splitting a brew day: TAKE 2

Discussion in 'Homebrewing' started by Darthballs, Jan 30, 2013.

Thread Status:
Not open for further replies.
  1. Darthballs

    Darthballs Initiate (0) Feb 4, 2011 Missouri

    I was wondering if anybody does a complete ONE HOUR mash and sparge and collect all the wort in the brew kettle, then maybe cover it and set it a side untill the next day, then boil. I'm not thinking of a overnight mash, would their be any ill effects from this, or is this ok. I'm thinking it would be ok since I've heard of people getting wort from a brewery and taking it home and finishing it. Sorry for a re-post of sorts but I never really got my question answered.
  2. kjyost

    kjyost Initiate (0) May 4, 2008 Manitoba (Canada)

    I'd bring it to a covered boil first. My concern i if the wort isn't in an insulated mash tun (and rather a conductive metal kettles) would cool the wort into "dangerous" levels. It would also stop the conversion by the enzymes. That said, even if you get an infection over 8 hours, you're going to kill it off and I can't imagine what flavour it would already have brought to the party...
  3. TheMonkfish

    TheMonkfish Initiate (0) Jan 8, 2012 Chad

    I've been intrigued by this as well (it would be a huge time saver for me.) I've heard of the possibility of the mash somehow souring, but I have no idea if that is true/what the chemistry is behind that notion.
  4. VikeMan

    VikeMan Meyvn (1,480) Jul 12, 2009 Pennsylvania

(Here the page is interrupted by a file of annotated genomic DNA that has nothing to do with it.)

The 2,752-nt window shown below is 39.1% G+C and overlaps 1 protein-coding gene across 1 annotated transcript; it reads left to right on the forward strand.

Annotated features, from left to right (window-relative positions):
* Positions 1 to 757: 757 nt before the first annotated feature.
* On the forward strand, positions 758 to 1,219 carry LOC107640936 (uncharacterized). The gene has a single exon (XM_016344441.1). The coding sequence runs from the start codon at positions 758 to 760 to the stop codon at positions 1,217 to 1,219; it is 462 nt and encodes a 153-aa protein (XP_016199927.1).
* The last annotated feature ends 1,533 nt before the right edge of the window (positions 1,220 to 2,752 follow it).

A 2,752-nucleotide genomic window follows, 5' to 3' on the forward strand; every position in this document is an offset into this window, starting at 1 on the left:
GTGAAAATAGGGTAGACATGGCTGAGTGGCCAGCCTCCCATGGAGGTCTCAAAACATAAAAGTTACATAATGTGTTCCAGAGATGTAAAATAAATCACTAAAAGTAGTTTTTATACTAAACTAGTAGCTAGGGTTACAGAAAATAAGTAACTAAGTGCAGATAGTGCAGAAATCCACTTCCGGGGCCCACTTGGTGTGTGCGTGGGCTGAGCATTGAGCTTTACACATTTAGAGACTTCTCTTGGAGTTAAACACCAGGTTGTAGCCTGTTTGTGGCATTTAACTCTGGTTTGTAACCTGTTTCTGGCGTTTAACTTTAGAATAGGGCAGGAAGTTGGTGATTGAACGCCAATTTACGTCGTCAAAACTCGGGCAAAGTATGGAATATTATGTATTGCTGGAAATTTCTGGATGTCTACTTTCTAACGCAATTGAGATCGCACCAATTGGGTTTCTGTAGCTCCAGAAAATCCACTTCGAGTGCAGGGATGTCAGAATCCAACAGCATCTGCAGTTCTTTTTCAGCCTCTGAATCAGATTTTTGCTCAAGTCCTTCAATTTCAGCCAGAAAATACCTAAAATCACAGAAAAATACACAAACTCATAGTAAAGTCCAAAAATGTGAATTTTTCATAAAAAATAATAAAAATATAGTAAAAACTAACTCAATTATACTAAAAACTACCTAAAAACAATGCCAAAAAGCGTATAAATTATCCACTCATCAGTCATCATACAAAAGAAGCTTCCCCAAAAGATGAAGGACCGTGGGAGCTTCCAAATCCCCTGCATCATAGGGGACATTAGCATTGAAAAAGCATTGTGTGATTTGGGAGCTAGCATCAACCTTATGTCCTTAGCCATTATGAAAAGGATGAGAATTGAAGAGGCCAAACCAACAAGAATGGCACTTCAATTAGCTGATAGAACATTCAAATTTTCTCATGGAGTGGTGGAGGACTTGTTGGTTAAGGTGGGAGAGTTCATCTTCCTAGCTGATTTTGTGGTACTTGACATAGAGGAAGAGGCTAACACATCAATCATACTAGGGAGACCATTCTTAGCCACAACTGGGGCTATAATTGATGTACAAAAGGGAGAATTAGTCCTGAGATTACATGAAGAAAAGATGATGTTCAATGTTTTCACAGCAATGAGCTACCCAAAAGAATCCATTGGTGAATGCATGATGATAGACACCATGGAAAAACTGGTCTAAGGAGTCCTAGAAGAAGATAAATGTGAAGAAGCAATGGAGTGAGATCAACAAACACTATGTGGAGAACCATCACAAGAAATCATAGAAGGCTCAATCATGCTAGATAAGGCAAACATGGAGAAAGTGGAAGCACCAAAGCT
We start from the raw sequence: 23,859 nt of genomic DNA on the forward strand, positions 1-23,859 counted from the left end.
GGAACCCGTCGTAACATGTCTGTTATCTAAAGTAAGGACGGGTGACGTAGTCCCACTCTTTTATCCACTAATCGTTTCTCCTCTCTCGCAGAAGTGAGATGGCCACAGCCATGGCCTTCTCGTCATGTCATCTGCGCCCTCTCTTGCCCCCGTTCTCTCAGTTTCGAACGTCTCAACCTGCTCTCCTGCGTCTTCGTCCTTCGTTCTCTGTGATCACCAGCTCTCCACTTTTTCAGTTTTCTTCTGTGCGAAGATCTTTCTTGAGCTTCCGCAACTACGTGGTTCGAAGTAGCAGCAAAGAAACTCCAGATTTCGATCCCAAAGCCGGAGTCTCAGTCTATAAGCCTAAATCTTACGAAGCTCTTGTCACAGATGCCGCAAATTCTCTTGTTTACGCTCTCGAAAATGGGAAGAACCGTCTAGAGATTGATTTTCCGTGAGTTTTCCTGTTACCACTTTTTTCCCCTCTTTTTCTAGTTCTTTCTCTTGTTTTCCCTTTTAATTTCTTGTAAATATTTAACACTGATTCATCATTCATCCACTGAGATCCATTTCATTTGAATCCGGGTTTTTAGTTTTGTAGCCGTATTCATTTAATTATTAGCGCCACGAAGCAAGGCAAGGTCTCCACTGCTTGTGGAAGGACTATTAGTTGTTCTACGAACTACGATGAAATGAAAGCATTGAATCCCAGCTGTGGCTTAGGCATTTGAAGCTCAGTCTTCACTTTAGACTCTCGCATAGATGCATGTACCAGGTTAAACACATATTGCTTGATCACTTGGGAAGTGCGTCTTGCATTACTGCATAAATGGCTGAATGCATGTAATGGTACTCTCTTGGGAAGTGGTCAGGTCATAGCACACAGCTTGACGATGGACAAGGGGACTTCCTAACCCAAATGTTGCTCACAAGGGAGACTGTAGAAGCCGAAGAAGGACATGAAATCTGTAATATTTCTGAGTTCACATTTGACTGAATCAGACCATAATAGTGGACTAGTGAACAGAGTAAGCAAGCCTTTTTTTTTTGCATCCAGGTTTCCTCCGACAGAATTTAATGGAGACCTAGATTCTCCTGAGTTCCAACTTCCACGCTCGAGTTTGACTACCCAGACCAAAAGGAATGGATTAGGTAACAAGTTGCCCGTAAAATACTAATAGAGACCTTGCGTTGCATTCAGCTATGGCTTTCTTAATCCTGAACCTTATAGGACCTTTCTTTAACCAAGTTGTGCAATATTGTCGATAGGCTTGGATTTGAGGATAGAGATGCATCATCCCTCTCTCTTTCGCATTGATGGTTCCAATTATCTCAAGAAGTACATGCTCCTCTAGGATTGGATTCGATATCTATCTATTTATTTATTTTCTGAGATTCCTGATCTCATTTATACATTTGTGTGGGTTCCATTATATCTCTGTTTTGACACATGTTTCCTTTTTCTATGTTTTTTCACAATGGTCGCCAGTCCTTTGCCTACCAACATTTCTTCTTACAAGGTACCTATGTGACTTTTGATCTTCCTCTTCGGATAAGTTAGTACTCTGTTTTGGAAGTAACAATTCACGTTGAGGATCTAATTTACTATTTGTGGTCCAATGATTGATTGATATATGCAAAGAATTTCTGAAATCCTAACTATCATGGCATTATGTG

Beer Trader

    The chemistry would be bacteria, such as Lactobacillus, getting a foothold in the wort and converting sugars into lactic acid.
  5. inchrisin

    inchrisin Defender (654) Sep 25, 2008 Indiana

    This has come up a few times with mixed results. Some people save time and others make an uber attenuative beer that bottoms out like wine.

    I don't remember, but a mash out might help lock in your beer profile.
  6. pweis909

    pweis909 Meyvn (1,434) Aug 13, 2005 Wisconsin

    kjyost calls it again. Sparge and bring that wort to a boil to denature enzymes and kill the Lacto. Of course, once you have boiling wort, it's tempting to just take it to the finish line.

    I think that killing the lacto might be a good idea.Those bugs will begin to metabolize some as the wort cools. The time period at which they will affect flavor in the wort, I do not know, but I know the grain in my mash tun can reek if I brew at night and wait until morning to clean up.
  7. Darthballs

    Darthballs Initiate (0) Feb 4, 2011 Missouri

    Not exactly what I wanted to hear but thanks for the info. I'm glad I listened to everyone and not settle for what I wanted to hear. (didn't want to get yelled at) Looks like it's full brew days for me. I might have to experiment with overnight mash then to save some time.
Thread Status:
Not open for further replies.
  • About Us

    Your go-to website for beer (since 1996), publishers of BeerAdvocate magazine (since 2006) and hosts of world-class beer events (since 2003). Respect Beer.
  • BeerAdvocate Microbrew Invitational

    Join us June 2-3, 2017 in Boston, Mass. for beer, cider, mead, kombucha and sake from over 70 small producers.

    Learn More
  • Subscribe to BeerAdvocate Magazine

    Support uncompromising beer advocacy and award-winning, independent journalism with a print subscription to BeerAdvocate magazine.